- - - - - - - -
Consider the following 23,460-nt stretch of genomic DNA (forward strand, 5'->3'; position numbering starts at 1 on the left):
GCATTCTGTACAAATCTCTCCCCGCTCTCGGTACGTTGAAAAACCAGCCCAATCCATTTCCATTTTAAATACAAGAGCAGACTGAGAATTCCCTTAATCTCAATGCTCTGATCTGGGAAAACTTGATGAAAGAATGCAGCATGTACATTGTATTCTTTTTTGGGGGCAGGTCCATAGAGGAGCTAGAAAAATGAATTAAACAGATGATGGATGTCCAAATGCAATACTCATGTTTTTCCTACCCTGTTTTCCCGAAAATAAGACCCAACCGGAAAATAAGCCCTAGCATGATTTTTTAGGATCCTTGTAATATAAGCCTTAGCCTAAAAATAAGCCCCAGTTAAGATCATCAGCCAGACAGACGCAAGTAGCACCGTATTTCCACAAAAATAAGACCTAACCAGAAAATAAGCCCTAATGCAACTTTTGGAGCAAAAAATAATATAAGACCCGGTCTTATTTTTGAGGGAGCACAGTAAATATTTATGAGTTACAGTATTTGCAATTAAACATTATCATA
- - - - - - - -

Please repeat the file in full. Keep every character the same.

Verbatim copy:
Consider the following 23,460-nt stretch of genomic DNA (forward strand, 5'->3'; position numbering starts at 1 on the left):
GCATTCTGTACAAATCTCTCCCCGCTCTCGGTACGTTGAAAAACCAGCCCAATCCATTTCCATTTTAAATACAAGAGCAGACTGAGAATTCCCTTAATCTCAATGCTCTGATCTGGGAAAACTTGATGAAAGAATGCAGCATGTACATTGTATTCTTTTTTGGGGGCAGGTCCATAGAGGAGCTAGAAAAATGAATTAAACAGATGATGGATGTCCAAATGCAATACTCATGTTTTTCCTACCCTGTTTTCCCGAAAATAAGACCCAACCGGAAAATAAGCCCTAGCATGATTTTTTAGGATCCTTGTAATATAAGCCTTAGCCTAAAAATAAGCCCCAGTTAAGATCATCAGCCAGACAGACGCAAGTAGCACCGTATTTCCACAAAAATAAGACCTAACCAGAAAATAAGCCCTAATGCAACTTTTGGAGCAAAAAATAATATAAGACCCGGTCTTATTTTTGAGGGAGCACAGTAAATATTTATGAGTTACAGTATTTGCAATTAAACATTATCATA